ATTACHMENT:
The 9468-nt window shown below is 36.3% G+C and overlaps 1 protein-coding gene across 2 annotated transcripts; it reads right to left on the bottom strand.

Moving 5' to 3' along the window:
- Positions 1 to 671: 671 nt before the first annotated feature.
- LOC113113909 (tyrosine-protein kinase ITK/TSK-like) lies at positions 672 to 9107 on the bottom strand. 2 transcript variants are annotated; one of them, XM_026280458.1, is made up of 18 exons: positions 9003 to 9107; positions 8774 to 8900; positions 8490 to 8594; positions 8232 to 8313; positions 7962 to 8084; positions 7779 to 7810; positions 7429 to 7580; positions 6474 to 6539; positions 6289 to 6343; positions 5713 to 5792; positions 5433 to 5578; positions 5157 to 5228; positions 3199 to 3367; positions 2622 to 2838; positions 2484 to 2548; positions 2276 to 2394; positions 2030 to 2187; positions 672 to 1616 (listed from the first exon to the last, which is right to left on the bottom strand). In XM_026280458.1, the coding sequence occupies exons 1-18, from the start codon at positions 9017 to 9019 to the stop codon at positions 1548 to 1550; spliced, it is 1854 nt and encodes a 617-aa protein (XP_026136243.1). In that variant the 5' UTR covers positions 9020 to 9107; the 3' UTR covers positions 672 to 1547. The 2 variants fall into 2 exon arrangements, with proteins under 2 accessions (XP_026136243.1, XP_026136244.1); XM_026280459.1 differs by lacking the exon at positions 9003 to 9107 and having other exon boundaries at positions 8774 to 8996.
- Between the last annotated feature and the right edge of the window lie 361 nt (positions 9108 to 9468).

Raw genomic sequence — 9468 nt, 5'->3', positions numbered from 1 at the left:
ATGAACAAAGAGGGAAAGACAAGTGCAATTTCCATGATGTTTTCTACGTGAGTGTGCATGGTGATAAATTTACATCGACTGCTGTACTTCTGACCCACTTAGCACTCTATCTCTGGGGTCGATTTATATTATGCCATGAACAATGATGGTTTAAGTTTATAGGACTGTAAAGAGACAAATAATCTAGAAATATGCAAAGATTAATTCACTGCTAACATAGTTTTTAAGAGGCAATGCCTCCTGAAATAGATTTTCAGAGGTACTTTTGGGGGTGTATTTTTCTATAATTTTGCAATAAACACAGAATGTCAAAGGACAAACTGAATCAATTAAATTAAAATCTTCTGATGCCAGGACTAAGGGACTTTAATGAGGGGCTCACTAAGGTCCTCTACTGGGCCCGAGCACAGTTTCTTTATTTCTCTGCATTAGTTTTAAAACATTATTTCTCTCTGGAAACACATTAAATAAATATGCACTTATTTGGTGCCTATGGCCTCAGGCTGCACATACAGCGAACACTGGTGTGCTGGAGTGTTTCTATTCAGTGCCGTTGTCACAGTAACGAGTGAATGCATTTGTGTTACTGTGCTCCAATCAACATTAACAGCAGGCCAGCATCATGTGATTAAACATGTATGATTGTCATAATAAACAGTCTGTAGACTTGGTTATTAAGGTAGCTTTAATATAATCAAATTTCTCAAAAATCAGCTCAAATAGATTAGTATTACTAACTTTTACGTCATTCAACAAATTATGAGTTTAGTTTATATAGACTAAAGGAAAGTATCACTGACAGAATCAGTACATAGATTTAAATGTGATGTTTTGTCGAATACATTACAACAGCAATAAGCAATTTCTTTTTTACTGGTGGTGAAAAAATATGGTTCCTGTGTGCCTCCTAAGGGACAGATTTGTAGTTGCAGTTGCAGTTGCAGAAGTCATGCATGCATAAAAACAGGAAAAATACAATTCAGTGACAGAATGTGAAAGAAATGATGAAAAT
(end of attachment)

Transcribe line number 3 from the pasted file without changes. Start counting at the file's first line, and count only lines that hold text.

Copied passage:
- Positions 1 to 671: 671 nt before the first annotated feature.